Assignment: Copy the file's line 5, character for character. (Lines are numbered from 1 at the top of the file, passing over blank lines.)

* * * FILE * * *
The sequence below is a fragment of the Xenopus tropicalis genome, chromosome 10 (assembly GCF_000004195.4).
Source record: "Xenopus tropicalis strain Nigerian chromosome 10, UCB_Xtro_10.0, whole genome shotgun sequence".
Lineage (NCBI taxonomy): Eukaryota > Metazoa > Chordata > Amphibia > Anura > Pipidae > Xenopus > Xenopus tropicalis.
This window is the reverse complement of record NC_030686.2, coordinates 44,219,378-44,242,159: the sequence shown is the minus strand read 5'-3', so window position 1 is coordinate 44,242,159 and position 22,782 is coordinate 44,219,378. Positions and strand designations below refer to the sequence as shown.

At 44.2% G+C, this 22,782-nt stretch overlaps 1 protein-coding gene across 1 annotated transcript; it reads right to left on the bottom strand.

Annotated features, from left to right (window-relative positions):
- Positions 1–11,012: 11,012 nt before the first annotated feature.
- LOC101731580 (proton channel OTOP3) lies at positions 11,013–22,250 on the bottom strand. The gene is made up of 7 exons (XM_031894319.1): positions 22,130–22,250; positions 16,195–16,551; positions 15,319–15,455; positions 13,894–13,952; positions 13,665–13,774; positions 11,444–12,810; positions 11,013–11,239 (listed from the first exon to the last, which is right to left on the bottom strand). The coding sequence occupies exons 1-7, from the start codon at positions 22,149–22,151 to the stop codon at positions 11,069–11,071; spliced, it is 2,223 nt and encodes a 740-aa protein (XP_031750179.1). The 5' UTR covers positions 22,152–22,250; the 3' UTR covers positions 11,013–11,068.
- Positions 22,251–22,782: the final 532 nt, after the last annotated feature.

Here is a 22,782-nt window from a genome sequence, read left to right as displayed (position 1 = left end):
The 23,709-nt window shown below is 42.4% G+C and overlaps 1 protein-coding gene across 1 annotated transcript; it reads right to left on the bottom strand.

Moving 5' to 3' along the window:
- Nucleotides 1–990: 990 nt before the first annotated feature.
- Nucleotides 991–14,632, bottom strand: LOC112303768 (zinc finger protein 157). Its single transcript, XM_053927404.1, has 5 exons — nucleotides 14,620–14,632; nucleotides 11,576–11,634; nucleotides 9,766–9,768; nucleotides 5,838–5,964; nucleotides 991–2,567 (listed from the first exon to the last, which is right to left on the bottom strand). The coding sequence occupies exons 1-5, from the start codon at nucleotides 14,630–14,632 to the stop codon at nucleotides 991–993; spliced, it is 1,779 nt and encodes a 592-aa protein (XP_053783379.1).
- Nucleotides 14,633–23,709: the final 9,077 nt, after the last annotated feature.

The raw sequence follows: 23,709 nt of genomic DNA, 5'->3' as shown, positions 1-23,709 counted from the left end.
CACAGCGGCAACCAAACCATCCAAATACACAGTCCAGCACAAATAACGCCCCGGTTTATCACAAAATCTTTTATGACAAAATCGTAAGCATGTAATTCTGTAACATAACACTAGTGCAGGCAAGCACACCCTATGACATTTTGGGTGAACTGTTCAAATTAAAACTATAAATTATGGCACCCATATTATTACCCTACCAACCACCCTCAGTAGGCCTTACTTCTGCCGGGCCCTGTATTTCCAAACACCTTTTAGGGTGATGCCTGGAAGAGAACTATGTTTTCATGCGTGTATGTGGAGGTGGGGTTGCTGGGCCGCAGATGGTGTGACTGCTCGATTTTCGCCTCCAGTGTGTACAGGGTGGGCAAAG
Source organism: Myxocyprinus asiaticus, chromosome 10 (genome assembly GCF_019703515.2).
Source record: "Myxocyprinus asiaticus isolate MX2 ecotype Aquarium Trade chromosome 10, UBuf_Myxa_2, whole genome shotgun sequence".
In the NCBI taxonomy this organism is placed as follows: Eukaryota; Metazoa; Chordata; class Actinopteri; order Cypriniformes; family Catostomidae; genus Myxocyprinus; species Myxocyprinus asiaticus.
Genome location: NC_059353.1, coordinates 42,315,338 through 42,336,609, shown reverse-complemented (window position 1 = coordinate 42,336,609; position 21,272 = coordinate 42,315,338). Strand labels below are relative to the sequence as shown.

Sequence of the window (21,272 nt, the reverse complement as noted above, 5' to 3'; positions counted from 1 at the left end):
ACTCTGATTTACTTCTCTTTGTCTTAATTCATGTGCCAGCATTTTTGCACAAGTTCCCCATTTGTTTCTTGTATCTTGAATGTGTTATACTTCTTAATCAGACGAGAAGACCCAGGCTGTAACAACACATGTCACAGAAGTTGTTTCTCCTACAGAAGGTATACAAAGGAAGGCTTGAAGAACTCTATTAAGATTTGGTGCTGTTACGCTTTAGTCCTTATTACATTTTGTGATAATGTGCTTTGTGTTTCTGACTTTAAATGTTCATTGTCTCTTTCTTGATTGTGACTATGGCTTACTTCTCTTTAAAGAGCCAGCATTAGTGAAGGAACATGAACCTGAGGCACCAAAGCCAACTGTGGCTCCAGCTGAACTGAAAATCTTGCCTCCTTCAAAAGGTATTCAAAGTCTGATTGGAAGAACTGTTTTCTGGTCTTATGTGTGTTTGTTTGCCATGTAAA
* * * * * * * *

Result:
At 44.2% G+C, this 22,782-nt stretch overlaps 1 protein-coding gene across 1 annotated transcript; it reads right to left on the bottom strand.